They Took Utah's Biggest Secret And Made Sure Everyone Had A Peek. (And Nope: Not THAT Utah Secret.)

Bluffdale, Utah. Ever heard of it?

I hadn't. But it's where our story takes place, so let's take a look at where it is.


Bluffdale is the site of a massive NSA data center.

It cost $1.2 billion to build, and ... well, did I mention it's massive? It's estimated that the facility could store 12,000 petabytes of data (that's 12 billion gigabytes), which could hold the text of more than 300,000 copies of every book ever published.

No one is quite sure what exactly the NSA will store here. But that much storage capacity is very unsettling, to say the least.

This place is run by the the NSA, so there's certainly no public directory or table of contents. But based on the word of multiple whistleblowers through the years, we can almost certainly say the NSA is collecting and storing far more information than we've been led to believe.

In June 2014, some folks launched an airship over the Bluffdale facility in protest.

The Electronic Frontier Foundation teamed up with Greenpeace to fly an airship (Yeah, AN AIRSHIP. THAT IS SUPER-COOL.) over the NSA facility. It said, "NSA: Illegal Spying Below."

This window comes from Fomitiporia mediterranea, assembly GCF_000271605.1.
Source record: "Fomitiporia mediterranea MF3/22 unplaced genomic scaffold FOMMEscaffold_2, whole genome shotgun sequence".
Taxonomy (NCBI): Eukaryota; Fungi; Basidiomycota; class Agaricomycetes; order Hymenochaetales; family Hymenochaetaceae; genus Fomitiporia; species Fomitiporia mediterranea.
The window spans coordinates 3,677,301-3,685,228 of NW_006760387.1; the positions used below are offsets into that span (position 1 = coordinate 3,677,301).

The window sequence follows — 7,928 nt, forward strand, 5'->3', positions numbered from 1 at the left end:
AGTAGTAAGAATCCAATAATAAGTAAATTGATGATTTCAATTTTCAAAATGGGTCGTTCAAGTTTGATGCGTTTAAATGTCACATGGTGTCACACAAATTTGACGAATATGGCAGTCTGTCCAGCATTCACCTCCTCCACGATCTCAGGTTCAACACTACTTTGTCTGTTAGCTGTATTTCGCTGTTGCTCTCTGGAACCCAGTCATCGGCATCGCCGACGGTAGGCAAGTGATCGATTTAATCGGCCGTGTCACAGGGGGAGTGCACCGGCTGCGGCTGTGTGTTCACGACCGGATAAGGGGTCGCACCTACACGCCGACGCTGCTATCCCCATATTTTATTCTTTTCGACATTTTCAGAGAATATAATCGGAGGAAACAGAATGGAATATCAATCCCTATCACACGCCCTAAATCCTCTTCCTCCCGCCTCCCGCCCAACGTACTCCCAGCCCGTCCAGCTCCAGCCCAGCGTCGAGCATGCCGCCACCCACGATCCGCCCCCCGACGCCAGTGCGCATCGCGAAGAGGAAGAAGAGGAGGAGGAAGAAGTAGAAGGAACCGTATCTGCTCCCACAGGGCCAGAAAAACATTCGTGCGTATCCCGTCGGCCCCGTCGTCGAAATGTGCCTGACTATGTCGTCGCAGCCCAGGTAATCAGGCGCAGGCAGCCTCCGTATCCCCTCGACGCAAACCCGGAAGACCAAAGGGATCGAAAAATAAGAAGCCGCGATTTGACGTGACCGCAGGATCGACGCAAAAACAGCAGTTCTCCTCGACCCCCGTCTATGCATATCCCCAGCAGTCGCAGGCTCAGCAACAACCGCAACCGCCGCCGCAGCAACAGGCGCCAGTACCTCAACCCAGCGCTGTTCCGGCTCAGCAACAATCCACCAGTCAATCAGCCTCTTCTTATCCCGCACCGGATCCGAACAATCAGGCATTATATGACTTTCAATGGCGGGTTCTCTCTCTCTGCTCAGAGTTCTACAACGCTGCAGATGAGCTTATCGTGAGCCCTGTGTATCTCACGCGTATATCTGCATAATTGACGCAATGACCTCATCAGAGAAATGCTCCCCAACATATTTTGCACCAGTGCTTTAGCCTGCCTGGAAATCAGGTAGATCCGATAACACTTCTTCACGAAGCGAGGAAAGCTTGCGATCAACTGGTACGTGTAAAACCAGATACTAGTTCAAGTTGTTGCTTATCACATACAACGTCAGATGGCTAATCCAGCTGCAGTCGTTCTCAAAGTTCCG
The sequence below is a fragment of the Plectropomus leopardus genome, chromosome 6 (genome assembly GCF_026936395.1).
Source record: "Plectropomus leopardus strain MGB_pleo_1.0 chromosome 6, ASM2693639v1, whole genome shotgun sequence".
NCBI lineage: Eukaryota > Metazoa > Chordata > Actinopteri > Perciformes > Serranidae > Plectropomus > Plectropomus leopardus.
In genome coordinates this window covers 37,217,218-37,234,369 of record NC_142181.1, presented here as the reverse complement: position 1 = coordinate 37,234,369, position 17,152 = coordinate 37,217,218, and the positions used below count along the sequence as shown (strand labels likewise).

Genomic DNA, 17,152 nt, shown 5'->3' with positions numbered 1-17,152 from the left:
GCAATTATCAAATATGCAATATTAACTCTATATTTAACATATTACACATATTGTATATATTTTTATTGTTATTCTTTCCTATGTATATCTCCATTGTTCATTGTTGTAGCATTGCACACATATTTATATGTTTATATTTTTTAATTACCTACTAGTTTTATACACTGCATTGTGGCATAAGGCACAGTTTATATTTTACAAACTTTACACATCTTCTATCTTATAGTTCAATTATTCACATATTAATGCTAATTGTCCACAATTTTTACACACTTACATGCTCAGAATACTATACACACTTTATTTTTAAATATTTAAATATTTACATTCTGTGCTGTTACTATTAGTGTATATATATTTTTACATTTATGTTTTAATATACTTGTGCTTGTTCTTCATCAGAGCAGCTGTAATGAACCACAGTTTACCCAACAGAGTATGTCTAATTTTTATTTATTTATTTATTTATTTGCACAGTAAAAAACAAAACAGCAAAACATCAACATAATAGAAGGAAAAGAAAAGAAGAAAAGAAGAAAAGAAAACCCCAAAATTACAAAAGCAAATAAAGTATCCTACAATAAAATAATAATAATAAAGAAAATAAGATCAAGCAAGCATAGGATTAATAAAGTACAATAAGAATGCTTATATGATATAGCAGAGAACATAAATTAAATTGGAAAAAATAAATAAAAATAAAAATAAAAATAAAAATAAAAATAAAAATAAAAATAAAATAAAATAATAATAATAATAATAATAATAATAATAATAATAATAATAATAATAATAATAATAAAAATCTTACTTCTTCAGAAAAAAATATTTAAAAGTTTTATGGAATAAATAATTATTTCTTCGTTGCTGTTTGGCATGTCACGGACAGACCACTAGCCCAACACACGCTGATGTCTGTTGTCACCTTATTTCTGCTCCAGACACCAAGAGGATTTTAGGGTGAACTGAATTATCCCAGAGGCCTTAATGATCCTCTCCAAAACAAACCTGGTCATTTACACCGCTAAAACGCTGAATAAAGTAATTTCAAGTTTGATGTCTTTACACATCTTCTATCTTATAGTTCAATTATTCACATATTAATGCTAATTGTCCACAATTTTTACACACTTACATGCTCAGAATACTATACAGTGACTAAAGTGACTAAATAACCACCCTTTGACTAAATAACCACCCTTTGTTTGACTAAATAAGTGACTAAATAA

"Protesting by flying our airship over the facility is one small way we can help draw attention to this. If we don't fight for these rights, we can expect to lose them."

Flying an airship over Bluffdale isn't going to stop the NSA. It isn't going to change the course of history. But it's still a pretty significant (and totally effing badass) action. It says: "Yeah, you're watching us. But we're watching you too."

Want to catch the whole story in video form? Check it out here.

Via Pexels and Sean MacEntee / Flickr

Apple has taken a huge step towards protecting children by announcing its new plan to scan iPhone photos for images of child abuse. The company will use a "neural match" system to scan photographs and if anything looks suspicious, a human at Apple will be notified to review the images and contact the authorities if necessary.

According to Apple, the new system will "continuously scan photos that are stored on a US user's iPhone and have also been uploaded to its iCloud back-up system."

The system is designed to protect users' privacy by scanning photos without making private communications readable by the company.

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